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All the ideas for 'Difference and Repetition', 'works' and '68: Generation of the soul in 'Timaeus''

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7 ideas

1. Philosophy / H. Continental Philosophy / 1. Continental Philosophy
'Difference' refers to that which eludes capture [Deleuze, by May]
     Full Idea: 'Difference' is a term which Deleuze uses to refer to that which eludes capture.
     From: report of Gilles Deleuze (Difference and Repetition [1968]) by Todd May - Gilles Deleuze 3.03
     A reaction: Presumably its ancestor is Kant's noumenon. This is one of his concepts used to 'palpate' our ossified conceptual scheme.
5. Theory of Logic / G. Quantification / 4. Substitutional Quantification
The values of variables can't determine existence, because they are just expressions [Ryle, by Quine]
     Full Idea: Ryle objected somewhere to my dictum that 'to be is to be the value of a variable', arguing that the values of variables are expressions, and hence that my dictum repudiates all things except expressions.
     From: report of Gilbert Ryle (works [1950]) by Willard Quine - Reply to Professor Marcus p.183
     A reaction: I have a lot of sympathy with Ryle's view, and I associate it with the peculiar Millian view that we can somehow replace a name in a sentence with the actual physical object. Objects can't be parts of sentences - and maybe they can't be 'values'.
7. Existence / A. Nature of Existence / 3. Being / a. Nature of Being
'Being' is univocal, but its subject matter is actually 'difference' [Deleuze]
     Full Idea: Being is said in a single and same sense of everything of which it is said, but that of which it is said differs: it is said of difference itself.
     From: Gilles Deleuze (Difference and Repetition [1968], p.36), quoted by Todd May - Gilles Deleuze 3.03
     A reaction: This is an attempt to express the Heraclitean view of reality, as process, movement, multiplicity - something which always eludes our attempts to pin it down.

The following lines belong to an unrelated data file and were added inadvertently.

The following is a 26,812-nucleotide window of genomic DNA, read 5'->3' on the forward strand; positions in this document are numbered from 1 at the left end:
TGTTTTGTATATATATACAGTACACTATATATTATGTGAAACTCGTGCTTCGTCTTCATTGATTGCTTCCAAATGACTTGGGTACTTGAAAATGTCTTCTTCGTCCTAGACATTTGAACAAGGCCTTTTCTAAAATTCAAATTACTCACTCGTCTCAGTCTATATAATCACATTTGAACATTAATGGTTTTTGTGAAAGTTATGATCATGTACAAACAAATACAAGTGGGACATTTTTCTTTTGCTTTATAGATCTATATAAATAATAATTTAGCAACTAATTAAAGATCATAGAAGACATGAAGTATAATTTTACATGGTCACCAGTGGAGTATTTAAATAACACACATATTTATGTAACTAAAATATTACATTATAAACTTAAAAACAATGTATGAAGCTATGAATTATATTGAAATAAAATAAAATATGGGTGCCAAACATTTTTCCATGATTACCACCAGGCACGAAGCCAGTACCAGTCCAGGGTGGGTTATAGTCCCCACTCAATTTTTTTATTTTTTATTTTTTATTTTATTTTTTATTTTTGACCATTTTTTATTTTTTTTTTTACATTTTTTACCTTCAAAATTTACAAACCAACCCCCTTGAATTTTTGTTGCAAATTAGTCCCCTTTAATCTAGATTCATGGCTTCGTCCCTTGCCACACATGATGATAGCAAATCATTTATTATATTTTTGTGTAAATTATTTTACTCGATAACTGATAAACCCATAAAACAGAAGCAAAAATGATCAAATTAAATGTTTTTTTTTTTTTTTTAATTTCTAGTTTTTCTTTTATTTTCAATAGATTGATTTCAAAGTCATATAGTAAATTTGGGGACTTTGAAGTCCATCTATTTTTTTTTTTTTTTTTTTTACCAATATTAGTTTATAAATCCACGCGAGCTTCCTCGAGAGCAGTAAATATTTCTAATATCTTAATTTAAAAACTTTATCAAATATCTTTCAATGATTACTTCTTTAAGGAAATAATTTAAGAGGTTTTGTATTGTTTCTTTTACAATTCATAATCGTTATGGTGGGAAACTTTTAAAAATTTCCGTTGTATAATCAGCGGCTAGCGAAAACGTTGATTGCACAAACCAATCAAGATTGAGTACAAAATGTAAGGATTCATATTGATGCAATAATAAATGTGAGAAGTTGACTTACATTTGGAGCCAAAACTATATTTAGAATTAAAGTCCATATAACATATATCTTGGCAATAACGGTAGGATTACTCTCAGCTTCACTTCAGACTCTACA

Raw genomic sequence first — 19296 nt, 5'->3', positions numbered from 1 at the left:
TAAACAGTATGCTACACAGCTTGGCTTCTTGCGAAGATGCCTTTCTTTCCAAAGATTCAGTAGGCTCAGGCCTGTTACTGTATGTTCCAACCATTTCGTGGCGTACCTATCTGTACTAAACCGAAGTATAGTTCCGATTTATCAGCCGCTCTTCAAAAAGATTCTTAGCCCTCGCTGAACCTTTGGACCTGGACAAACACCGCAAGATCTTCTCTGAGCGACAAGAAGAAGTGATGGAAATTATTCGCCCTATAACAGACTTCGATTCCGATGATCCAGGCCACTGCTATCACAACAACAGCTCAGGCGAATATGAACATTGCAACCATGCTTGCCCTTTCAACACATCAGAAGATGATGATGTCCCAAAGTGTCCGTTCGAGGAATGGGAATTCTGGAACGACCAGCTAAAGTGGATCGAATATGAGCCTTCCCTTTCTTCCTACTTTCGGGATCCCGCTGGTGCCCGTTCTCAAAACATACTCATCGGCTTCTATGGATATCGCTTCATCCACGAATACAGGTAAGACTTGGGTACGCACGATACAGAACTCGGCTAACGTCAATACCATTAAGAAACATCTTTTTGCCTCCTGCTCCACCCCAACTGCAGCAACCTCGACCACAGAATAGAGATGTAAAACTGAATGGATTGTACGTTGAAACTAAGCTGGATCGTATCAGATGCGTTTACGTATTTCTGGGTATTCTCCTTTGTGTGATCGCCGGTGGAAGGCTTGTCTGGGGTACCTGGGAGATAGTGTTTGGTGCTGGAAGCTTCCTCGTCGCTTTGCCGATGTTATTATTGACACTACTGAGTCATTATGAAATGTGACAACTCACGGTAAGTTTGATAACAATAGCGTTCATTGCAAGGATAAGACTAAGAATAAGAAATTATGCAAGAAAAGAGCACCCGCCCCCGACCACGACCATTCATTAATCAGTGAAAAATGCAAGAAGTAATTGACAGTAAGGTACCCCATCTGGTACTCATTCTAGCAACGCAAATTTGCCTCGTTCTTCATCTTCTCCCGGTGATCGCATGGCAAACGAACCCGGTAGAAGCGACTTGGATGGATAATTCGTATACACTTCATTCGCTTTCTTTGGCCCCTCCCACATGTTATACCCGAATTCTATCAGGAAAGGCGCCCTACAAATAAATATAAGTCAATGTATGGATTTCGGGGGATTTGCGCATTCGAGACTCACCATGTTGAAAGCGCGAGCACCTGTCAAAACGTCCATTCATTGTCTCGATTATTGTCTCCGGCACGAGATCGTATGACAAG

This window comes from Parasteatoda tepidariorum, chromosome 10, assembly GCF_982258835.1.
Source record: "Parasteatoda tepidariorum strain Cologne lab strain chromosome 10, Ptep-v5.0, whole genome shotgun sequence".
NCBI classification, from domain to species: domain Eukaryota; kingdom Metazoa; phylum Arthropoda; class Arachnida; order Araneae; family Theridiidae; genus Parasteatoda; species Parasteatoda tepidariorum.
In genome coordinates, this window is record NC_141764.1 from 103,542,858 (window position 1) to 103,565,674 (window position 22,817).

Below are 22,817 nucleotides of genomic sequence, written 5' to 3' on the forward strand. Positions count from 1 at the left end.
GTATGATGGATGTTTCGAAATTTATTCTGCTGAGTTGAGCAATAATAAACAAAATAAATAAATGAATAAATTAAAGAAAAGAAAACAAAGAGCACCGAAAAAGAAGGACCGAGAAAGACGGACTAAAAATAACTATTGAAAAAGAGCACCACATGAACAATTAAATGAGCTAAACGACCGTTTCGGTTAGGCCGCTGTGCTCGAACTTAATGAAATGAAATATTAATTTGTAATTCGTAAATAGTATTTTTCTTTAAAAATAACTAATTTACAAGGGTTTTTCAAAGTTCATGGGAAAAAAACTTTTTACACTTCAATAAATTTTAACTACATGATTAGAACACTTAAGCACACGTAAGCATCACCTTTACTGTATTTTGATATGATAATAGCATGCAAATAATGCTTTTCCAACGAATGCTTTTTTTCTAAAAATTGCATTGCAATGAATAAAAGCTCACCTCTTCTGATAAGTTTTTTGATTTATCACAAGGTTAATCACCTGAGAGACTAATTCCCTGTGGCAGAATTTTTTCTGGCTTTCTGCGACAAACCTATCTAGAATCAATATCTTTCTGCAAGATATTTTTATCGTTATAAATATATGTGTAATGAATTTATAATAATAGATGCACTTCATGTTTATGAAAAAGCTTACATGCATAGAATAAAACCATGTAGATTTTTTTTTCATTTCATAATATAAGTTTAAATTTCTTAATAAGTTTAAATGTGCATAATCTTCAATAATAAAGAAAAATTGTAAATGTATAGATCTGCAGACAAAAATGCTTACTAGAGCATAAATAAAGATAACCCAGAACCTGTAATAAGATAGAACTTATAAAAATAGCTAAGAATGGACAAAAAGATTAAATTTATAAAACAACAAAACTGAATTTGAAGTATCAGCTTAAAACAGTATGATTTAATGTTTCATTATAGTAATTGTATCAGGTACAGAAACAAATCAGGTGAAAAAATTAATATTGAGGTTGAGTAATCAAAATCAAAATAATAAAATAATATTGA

Ontology can be continual creation, not to know being, but to probe the unknowable [Deleuze]
     Full Idea: Ontology can be an ontology of difference ....where what is there is not the same old things but a process of continual creation, an ontology that does not seek to reduce being to the knowable, but widens thought to palpate the unknowable.
     From: Gilles Deleuze (Difference and Repetition [1968]), quoted by Todd May - Gilles Deleuze 5.05
     A reaction: I'm inclined to think that the first duty of ontology is to face up to the knowable. I'm not sure that probing the unknowable, with no success or prospect of it, is a good way to spend a life. Probing ('palpating') can sometimes discover things.
7. Existence / A. Nature of Existence / 3. Being / i. Deflating being
Ontology does not tell what there is; it is just a strange adventure [Deleuze, by May]
     Full Idea: In Deleuze's hands ontology is not a matter of telling us what there is, but of taking us on strange adventures.
     From: report of Gilles Deleuze (Difference and Repetition [1968]) by Todd May - Gilles Deleuze 3.03
     A reaction: Presumably you only indulge in the strange adventure because you have no idea how to specify what there is. This sounds like the essence of post-modernism, in which life is just a game.
Being is a problem to be engaged, not solved, and needs a new mode of thinking [Deleuze, by May]
     Full Idea: In Deleuze, Being is not a puzzle to be solved but a problem to be engaged. It is to be engaged by a thought that moves as comfortably among problems as it does among solutions, as fluidly among differences as it does among identities.
     From: report of Gilles Deleuze (Difference and Repetition [1968]) by Todd May - Gilles Deleuze 4.01
     A reaction: This sounds like what I've always known as 'negative capability' (thanks to Keats). Is philosophy just a hobby, like playing darts? It seems that the aim of the process is 'liberation', about which I would like to know more.
18. Thought / A. Modes of Thought / 3. Emotions
Some say emotion is a sort of reason, and others say virtue concerns emotion [Plutarch]
     Full Idea: Some philosophers make the emotions varieties of reason, on the ground that all desire and grief and anger are judgments, while others declare that the virtues have to do with emotions, as when fear is the province of courage.
     From: Plutarch (68: Generation of the soul in 'Timaeus' [c.85], 1025d)
     A reaction: The second idea comes from Aristotle, but the second is interesting, and corresponds to the views coming from modern neuroscience, where even the most basic thought seems to involve emotion. What could be the motivation for 'pure' reason?